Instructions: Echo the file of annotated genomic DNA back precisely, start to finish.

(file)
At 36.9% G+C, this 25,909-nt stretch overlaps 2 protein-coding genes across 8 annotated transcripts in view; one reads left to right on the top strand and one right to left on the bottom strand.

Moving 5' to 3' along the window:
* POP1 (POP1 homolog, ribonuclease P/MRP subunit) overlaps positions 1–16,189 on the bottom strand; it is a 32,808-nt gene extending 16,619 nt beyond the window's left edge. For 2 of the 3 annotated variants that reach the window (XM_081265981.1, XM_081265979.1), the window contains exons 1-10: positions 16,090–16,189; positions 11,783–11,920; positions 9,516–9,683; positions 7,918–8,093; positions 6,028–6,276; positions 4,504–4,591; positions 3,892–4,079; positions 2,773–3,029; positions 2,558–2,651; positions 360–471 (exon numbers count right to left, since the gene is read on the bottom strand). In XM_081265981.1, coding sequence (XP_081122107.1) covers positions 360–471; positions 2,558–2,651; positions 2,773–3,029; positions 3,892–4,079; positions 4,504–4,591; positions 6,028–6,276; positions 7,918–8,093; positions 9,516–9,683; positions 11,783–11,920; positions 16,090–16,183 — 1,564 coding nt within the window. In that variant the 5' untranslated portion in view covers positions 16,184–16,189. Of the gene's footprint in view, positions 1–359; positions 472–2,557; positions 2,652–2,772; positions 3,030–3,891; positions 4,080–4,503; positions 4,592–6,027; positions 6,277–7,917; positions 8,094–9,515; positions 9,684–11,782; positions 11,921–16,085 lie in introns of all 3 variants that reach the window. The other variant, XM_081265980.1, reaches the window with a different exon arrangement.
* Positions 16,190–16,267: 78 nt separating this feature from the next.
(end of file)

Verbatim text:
At 36.9% G+C, this 25,909-nt stretch overlaps 2 protein-coding genes across 8 annotated transcripts in view; one reads left to right on the top strand and one right to left on the bottom strand.

Moving 5' to 3' along the window:
* POP1 (POP1 homolog, ribonuclease P/MRP subunit) overlaps positions 1–16,189 on the bottom strand; it is a 32,808-nt gene extending 16,619 nt beyond the window's left edge. For 2 of the 3 annotated variants that reach the window (XM_081265981.1, XM_081265979.1), the window contains exons 1-10: positions 16,090–16,189; positions 11,783–11,920; positions 9,516–9,683; positions 7,918–8,093; positions 6,028–6,276; positions 4,504–4,591; positions 3,892–4,079; positions 2,773–3,029; positions 2,558–2,651; positions 360–471 (exon numbers count right to left, since the gene is read on the bottom strand). In XM_081265981.1, coding sequence (XP_081122107.1) covers positions 360–471; positions 2,558–2,651; positions 2,773–3,029; positions 3,892–4,079; positions 4,504–4,591; positions 6,028–6,276; positions 7,918–8,093; positions 9,516–9,683; positions 11,783–11,920; positions 16,090–16,183 — 1,564 coding nt within the window. In that variant the 5' untranslated portion in view covers positions 16,184–16,189. Of the gene's footprint in view, positions 1–359; positions 472–2,557; positions 2,652–2,772; positions 3,030–3,891; positions 4,080–4,503; positions 4,592–6,027; positions 6,277–7,917; positions 8,094–9,515; positions 9,684–11,782; positions 11,921–16,085 lie in introns of all 3 variants that reach the window. The other variant, XM_081265980.1, reaches the window with a different exon arrangement.
* Positions 16,190–16,267: 78 nt separating this feature from the next.